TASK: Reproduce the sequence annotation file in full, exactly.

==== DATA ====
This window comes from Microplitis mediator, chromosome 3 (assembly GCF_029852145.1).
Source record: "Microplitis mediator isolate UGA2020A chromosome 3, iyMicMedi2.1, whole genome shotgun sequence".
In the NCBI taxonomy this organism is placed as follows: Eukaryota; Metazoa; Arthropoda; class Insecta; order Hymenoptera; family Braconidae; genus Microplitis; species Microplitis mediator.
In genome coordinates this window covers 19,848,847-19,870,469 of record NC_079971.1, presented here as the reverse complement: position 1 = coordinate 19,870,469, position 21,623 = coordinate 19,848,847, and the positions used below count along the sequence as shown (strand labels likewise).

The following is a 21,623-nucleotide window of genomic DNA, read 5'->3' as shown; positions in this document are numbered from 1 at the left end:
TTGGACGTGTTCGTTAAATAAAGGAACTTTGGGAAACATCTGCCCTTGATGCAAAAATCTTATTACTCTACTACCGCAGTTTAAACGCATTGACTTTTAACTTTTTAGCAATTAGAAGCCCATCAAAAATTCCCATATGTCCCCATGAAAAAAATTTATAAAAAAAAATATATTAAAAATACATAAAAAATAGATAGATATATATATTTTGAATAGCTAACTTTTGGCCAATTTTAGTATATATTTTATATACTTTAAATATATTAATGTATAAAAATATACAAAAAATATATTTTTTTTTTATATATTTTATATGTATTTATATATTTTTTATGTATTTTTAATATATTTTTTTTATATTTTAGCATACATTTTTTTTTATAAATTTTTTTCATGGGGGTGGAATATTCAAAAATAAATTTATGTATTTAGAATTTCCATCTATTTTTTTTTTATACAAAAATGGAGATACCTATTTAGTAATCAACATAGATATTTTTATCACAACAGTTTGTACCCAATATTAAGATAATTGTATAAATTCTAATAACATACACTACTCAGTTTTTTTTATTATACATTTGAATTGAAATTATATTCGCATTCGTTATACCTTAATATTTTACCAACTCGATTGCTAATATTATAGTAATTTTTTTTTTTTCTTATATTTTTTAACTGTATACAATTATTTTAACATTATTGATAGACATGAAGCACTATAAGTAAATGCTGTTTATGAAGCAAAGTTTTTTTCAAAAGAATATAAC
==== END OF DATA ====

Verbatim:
This window comes from Microplitis mediator, chromosome 3 (assembly GCF_029852145.1).
Source record: "Microplitis mediator isolate UGA2020A chromosome 3, iyMicMedi2.1, whole genome shotgun sequence".
In the NCBI taxonomy this organism is placed as follows: Eukaryota; Metazoa; Arthropoda; class Insecta; order Hymenoptera; family Braconidae; genus Microplitis; species Microplitis mediator.
In genome coordinates this window covers 19,848,847-19,870,469 of record NC_079971.1, presented here as the reverse complement: position 1 = coordinate 19,870,469, position 21,623 = coordinate 19,848,847, and the positions used below count along the sequence as shown (strand labels likewise).

The following is a 21,623-nucleotide window of genomic DNA, read 5'->3' as shown; positions in this document are numbered from 1 at the left end:
TTGGACGTGTTCGTTAAATAAAGGAACTTTGGGAAACATCTGCCCTTGATGCAAAAATCTTATTACTCTACTACCGCAGTTTAAACGCATTGACTTTTAACTTTTTAGCAATTAGAAGCCCATCAAAAATTCCCATATGTCCCCATGAAAAAAATTTATAAAAAAAAATATATTAAAAATACATAAAAAATAGATAGATATATATATTTTGAATAGCTAACTTTTGGCCAATTTTAGTATATATTTTATATACTTTAAATATATTAATGTATAAAAATATACAAAAAATATATTTTTTTTTTATATATTTTATATGTATTTATATATTTTTTATGTATTTTTAATATATTTTTTTTATATTTTAGCATACATTTTTTTTTATAAATTTTTTTCATGGGGGTGGAATATTCAAAAATAAATTTATGTATTTAGAATTTCCATCTATTTTTTTTTTATACAAAAATGGAGATACCTATTTAGTAATCAACATAGATATTTTTATCACAACAGTTTGTACCCAATATTAAGATAATTGTATAAATTCTAATAACATACACTACTCAGTTTTTTTTATTATACATTTGAATTGAAATTATATTCGCATTCGTTATACCTTAATATTTTACCAACTCGATTGCTAATATTATAGTAATTTTTTTTTTTTCTTATATTTTTTAACTGTATACAATTATTTTAACATTATTGATAGACATGAAGCACTATAAGTAAATGCTGTTTATGAAGCAAAGTTTTTTTCAAAAGAATATAAC